Collaborative Post¦ Keeping your children safe is at the forefront of every parent’s mind. While you may take steps to increase their safety when out and about, such as the use of a seatbelt, or learning to cross the road safely, you may also need to consider anything that might pose a danger within the home. Even your child’s bedroom could potentially hold items that could lead to harm. By considering these thoroughly, you may be able to give them a safe, personal space that they can enjoy.
If your child tosses and turns a lot throughout the night, a high bed may not necessarily be ideal for them. Instead, you could look at some cabin bed ideas for children that will give the bed a little bit of height, but not so much that it could pose a real danger. This can also help to alleviate the issue of chests and wardrobes being pulled over, as a lot of cabin beds do come with these built into their base. If that is not an option, you may also want to consider screwing items to the wall, making sure to use fastenings suitable for both the piece of furniture, and the type of wall they will affixed to.
Although you may not be able to see any items of risk when stood in your child’s room, your view can be dramatically different to what they can see. This can include any electricals, such as television aerials, cables, and even the sockets found in the bedroom. Keeping cables out of reach can be a good place to start. Not only will this reduce the likelihood of the child inuring themselves with the cable, such as through strangulation, but it can also help to prevent them pulling the item it is attached to down onto themselves. Previously, people used to use socket covers to protect their children, however research has now found that these can do more harm than good, including increasing the risk of electrocution and fire. Sockets should be tested regularly, and any unused plugs removed.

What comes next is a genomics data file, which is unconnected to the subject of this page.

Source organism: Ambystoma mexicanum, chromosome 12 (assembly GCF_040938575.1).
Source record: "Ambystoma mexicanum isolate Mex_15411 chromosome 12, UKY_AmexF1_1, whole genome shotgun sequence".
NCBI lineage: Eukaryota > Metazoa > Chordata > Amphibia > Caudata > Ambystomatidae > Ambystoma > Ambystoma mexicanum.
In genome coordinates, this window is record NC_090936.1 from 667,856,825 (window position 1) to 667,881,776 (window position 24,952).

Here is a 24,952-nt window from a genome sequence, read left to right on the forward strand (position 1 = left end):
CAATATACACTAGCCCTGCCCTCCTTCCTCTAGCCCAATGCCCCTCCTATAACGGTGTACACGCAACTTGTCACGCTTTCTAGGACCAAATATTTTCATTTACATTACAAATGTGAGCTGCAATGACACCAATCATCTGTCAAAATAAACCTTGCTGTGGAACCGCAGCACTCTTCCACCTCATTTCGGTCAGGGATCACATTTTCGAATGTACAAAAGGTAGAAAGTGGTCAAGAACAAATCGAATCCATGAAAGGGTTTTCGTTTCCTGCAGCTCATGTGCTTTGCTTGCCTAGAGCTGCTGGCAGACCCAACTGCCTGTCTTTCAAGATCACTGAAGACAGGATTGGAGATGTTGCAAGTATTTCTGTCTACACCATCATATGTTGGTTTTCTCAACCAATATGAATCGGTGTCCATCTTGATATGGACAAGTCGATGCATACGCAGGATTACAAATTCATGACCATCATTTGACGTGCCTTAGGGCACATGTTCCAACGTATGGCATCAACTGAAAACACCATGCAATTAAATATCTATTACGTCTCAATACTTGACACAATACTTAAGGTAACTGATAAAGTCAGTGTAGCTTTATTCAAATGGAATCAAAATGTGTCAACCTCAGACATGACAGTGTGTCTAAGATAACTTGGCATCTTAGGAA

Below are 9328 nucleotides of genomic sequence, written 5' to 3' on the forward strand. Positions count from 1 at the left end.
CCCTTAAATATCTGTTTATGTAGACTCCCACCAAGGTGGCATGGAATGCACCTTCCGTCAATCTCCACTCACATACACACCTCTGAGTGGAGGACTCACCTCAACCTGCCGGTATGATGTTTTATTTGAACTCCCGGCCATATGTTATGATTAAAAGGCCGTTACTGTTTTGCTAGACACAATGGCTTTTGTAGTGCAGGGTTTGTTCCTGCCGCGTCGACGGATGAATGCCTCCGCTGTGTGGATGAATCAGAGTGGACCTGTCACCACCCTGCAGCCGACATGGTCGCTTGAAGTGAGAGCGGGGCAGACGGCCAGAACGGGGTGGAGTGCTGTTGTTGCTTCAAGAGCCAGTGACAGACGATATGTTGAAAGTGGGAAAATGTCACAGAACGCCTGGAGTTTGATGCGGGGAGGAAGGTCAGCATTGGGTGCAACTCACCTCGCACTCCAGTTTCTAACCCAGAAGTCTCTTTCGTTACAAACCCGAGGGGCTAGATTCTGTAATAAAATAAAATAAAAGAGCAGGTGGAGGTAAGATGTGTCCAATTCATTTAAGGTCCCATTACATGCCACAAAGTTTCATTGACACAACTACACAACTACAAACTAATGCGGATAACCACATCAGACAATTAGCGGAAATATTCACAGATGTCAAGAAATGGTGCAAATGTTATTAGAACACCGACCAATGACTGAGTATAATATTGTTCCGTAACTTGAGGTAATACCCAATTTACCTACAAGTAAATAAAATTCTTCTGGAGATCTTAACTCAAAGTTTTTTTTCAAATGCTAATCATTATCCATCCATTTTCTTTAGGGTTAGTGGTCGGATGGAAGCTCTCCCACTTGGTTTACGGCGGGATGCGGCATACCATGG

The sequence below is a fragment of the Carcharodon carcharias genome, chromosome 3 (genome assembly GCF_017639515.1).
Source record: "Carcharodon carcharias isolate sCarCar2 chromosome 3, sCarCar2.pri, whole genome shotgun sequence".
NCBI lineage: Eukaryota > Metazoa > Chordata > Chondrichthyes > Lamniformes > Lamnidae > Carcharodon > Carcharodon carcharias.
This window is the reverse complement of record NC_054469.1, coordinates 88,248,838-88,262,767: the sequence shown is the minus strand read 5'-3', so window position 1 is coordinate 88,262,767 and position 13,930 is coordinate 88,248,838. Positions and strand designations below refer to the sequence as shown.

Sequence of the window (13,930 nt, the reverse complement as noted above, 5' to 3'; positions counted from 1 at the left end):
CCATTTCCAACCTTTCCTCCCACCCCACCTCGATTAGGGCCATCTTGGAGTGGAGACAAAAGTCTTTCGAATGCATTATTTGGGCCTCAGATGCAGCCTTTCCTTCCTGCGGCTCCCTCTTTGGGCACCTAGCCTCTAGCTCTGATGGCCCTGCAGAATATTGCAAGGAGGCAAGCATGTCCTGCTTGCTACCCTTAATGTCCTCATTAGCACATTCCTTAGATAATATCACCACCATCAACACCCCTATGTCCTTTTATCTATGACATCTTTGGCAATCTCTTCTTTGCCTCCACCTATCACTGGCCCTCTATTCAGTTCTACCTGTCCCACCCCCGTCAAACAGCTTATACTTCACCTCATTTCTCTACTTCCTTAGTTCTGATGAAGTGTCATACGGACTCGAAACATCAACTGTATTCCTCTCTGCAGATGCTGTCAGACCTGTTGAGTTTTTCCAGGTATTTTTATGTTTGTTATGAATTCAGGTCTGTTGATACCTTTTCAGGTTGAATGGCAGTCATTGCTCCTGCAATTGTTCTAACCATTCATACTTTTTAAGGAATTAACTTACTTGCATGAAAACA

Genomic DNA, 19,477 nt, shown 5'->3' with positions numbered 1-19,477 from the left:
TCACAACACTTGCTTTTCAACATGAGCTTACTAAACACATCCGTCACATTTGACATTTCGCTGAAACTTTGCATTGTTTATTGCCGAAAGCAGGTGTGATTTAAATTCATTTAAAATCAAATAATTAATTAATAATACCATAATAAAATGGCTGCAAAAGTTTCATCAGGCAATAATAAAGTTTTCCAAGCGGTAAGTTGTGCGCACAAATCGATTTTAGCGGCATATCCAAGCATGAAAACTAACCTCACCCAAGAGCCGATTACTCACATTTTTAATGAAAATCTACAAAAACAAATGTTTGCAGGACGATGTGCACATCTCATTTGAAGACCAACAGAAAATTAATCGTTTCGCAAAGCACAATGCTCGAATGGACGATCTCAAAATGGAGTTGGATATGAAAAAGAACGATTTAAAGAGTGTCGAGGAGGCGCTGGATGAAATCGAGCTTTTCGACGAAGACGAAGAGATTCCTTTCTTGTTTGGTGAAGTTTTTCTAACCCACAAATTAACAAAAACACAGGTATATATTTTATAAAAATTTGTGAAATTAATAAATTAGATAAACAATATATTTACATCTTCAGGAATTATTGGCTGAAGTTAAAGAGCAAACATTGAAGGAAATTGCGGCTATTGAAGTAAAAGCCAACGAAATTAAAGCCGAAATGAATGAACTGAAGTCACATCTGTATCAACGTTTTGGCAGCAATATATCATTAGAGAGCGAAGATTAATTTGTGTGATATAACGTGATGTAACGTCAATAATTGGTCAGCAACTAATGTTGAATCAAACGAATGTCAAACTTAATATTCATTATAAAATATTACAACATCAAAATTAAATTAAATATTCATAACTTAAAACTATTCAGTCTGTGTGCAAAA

Whether you are a child or adult, there will come a time when you may be tempted by something you see, or hear about. While adults may be better equipped at resisting temptation, through life experience and knowledge, children may be more inclined to give in to their desires. Keeping items up high may prevent your child from touching them, but it may also be viewed as a challenge. This could lead to your child attempting to reach something that is above them, through climbing, piling, or even trying to knock the item off, but these can pose a very real danger to your child in terms of them falling, or something falling onto them. Instead, if there are items that you don’t want your child to have, do not keep them in their bedroom.
You want your child’s room to be a safe sanctuary for them to return to each day. By considering all the different aspects of this space, you can help to reduce their overall level of risk.
Disclosure: This is a collaborative post.